I Am Number Four

The sci-fi-teen romance I Am Number Four is witless, insultingly derivative, muddy-looking, and edited in the hammering epileptic style that marks so many films produced, as this one is, by Michael Bay. And for all that, the movie is just, you know, ordinary, harmless — a wiki-built movie engineered to unspool and vanish from memory even before you check your smartphone. Indeed, it?s a wiki-built movie adapted from a wiki-built young-adult novel written by the pseudonymous Pittacus Lore, nom-de-fiction-factory of compromised memoirist James Frey and his hired wordsmith Jobie Hughes.

Google deep enough and you may find that the whole enterprise is the programmed work of Watson the Jeopardy!-winning computer.

Who is Number Four? The numerically-named fellow (every single character might as well take a number, so blandly interchangeable are they) is a Cute New Guy (former model Alex Pettyfer) who pulls into Smallville Forks Paradise, Ohio with his father-substitute/guardian (Timothy Olyphant) and enrolls in the local high school. There, it becomes clear that the CNG is Superman a vampire an endangered stranger with special powers from another planet. Four — his street handle is John Smith — falls in love with Lois Lane Bella Swan the school?s good girl/artsy photographer (Glee?s Dianna Agron). But that?s a problem, because he?s being hunted by CGI monsters, aliens with bad teeth, and the school?s bullying quarterback. So Four runs a lot, and fights, and uses his special powers and so forth.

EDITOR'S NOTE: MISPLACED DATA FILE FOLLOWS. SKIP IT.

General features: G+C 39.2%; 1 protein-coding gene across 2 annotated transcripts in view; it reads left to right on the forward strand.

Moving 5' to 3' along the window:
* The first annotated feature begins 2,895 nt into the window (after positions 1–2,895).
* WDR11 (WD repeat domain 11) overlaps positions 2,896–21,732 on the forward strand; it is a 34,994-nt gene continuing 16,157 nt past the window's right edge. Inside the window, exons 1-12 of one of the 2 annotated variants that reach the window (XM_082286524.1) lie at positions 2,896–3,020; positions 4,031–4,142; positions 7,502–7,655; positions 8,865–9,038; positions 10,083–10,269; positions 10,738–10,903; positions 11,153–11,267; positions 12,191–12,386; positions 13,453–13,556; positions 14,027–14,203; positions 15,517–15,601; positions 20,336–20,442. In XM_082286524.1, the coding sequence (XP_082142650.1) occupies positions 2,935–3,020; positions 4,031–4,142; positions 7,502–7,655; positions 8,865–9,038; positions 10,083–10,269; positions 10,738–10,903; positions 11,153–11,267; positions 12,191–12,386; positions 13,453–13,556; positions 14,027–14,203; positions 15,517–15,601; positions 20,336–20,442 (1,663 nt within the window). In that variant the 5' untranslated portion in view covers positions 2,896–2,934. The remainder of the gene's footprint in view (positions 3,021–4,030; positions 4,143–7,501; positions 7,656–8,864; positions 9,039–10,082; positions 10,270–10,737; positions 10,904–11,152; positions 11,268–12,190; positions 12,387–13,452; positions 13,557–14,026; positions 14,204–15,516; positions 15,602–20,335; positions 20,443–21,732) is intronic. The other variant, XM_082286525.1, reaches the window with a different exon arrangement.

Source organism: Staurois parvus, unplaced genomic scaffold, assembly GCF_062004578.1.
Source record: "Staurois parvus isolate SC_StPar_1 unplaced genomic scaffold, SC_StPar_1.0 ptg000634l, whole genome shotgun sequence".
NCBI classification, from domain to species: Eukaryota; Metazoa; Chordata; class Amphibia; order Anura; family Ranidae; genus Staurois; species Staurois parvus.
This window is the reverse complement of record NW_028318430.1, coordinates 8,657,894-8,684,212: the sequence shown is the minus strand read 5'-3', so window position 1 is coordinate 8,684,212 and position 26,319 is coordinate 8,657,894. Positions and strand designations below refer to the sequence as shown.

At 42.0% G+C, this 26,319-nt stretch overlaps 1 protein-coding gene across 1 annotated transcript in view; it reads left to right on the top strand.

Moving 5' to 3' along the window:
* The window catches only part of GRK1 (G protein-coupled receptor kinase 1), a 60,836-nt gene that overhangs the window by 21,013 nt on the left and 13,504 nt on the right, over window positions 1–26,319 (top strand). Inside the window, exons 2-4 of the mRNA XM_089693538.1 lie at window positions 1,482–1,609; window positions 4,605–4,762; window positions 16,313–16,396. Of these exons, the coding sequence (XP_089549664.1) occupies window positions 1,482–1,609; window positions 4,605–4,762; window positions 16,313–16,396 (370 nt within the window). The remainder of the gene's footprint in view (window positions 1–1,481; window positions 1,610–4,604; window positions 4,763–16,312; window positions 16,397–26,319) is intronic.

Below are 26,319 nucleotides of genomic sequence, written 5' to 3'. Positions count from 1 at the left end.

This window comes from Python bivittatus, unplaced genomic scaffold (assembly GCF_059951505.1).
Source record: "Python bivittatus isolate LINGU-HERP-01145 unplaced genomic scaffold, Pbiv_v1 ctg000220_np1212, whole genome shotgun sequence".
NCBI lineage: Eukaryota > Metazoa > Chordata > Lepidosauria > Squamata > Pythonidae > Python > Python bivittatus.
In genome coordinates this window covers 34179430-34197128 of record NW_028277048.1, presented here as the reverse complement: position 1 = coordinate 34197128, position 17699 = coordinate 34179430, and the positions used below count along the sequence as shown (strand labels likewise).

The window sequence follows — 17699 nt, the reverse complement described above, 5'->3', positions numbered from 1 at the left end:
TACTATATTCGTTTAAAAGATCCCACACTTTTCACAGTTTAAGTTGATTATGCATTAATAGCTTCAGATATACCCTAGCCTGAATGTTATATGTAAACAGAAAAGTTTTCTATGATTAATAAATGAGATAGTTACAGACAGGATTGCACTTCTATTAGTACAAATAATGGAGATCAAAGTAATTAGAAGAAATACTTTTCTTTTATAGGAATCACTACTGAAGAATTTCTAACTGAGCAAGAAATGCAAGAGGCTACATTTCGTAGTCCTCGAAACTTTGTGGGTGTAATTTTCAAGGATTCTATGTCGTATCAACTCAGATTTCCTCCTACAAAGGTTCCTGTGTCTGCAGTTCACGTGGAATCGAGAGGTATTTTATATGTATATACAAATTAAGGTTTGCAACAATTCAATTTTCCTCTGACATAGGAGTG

At the end, Four is on the road again, leaving open the possibility of another installment. Press the Empty Trash button now. D-

I Am Number Four
  • Movie